Tacey A. Rosolowski, PhD:

My God.

Alma Rodriguez, MD:

When another lady, who was a neighbor, I remember after her pregnancy began to develop a very large abdomen, which apparently was from fluid retention related to a valve that was dysfunctional. So I vaguely remember all of these stories, and she died also very young. And her children were very young, and were left orphaned. I just of all that. And one of my grandparents died of COPD [chronic obstructive pulmonary disease], another one died of diabetes at home. One of my cousins died in a fire from burnt skin. So one of my childhood playmates had what now I retrospectively know was tetralogy of Fallot, his face was purple all the time. And I wondered about that, why his color was so different from the rest of us. And now I know he must have had a cardiac deformity, a congenital cardiac deformity, and couldn’t oxygenate his blood. And so he looked purple all the time. And he died when I was six years old. So, I’m just thinking I did have an experience going through childhood. Death was not an uncommon event in our lives. And people had a whole slew of different illness manifestations, not to mention infectious illnesses; as a child I suffered from some sort of infectious illness, I don’t know what it was. But I do know it probably was a form of meningitis, because I was unconscious for several days. And it was only as an adult that my parents told me that they thought I was going to die. So, you know, that was my experience growing up.

Tacey A. Rosolowski, PhD:

Right.

Alma Rodriguez, MD:

My exposure to health, or poor health, I should say.

Tacey A. Rosolowski, PhD:

Right. Or poor health. No, I assume that in not every case where these individuals that were close to you, they were treated by physicians or not? I mean, very little healthcare—

Alma Rodriguez, MD:

Very little healthcare.

Tacey A. Rosolowski, PhD:

Yeah, I assume that. Yeah. Yeah. So interesting that you remember, recall all that. I mean, did it have—I mean, how do you think about that now? I mean, what does it—did it have an effect in your selection of specialty and any of that, do you feel? Or was it really just back context that was—

Alma Rodriguez, MD:

I think that it’s just back context. I mean, my selection of specialty really came more from my direct experience taking care of patients, as I was doing my training.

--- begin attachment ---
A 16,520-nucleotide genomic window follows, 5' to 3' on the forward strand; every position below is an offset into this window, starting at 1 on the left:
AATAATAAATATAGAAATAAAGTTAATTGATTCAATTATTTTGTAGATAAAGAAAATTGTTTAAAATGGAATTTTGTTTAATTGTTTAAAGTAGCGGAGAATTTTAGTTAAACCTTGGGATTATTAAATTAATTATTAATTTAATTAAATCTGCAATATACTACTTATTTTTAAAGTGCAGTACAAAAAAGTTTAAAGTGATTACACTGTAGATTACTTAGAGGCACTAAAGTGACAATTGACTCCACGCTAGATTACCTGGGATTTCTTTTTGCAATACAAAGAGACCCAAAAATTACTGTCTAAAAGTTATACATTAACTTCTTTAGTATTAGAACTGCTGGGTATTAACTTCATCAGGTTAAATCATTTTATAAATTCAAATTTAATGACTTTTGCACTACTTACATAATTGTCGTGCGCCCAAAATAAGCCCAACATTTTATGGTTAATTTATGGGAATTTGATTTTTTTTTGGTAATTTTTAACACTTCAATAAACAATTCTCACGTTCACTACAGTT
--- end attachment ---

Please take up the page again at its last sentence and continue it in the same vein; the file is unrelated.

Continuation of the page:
Tacey A. Rosolowski, PhD:

Yeah. That’s a really astonishing experience, you know, to have that in your background. Tell me a little bit more about your family. How many kids were in the family?

Alma Rodriguez, MD:

Just two of us.

Tacey A. Rosolowski, PhD:

Oh, really? Wow. So that’s a pretty small family.

Alma Rodriguez, MD:

Yeah.

Tacey A. Rosolowski, PhD:

And what—were there—what were lessons learned? You know, tell me a little bit about the character of your parents and kind of how they maybe influenced you as a person.

Alma Rodriguez, MD:

Well, they were survivors. I mean, that’s the best I can describe of them. They were very committed to family, I mean, that was one thing I learned from them. Not just to us, but they were committed to their own elderly parents, to the care of their own elders. We had a very large extended family that we were in communication with. They were very frugal, so being cautious about how, when to use the small resources that we had. Obviously, we were poor given their occupation. But retrospectively, you know, I never did lack anything. I never—I was never conscious of lacking in essentials. I mean, we always had food, we always had shelter, we always had clothing. And obviously, we had a family. So to us, you know, growing up, I never knew that there was anything else different from that.

Tacey A. Rosolowski, PhD:

Yeah. And your sibling, brother or—

Alma Rodriguez, MD:

My sister? A sister.

Tacey A. Rosolowski, PhD:

Sister. And tell me your parents’ and your sister’s names.

Alma Rodriguez, MD:

My father’s name was Ricardo. My mother’s name was Olivia, and my sister is also Olivia.

Tacey A. Rosolowski, PhD:

Oh, is she older?

Alma Rodriguez, MD:

She’s younger.

Tacey A. Rosolowski, PhD:

Younger.

Alma Rodriguez, MD:

I was the older child. And by the way, my sister was also born with a cardiac defect, with a septal defect that sealed over time, it was a transitory event, but—

Tacey A. Rosolowski, PhD:

Did they know that at the time?

Alma Rodriguez, MD:

Yes.

Tacey A. Rosolowski, PhD:

Your parents had some real scares with their children.

Alma Rodriguez, MD:

Mm-hmm.

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Chapter 01: Growing Up in a Migrant-Worker Family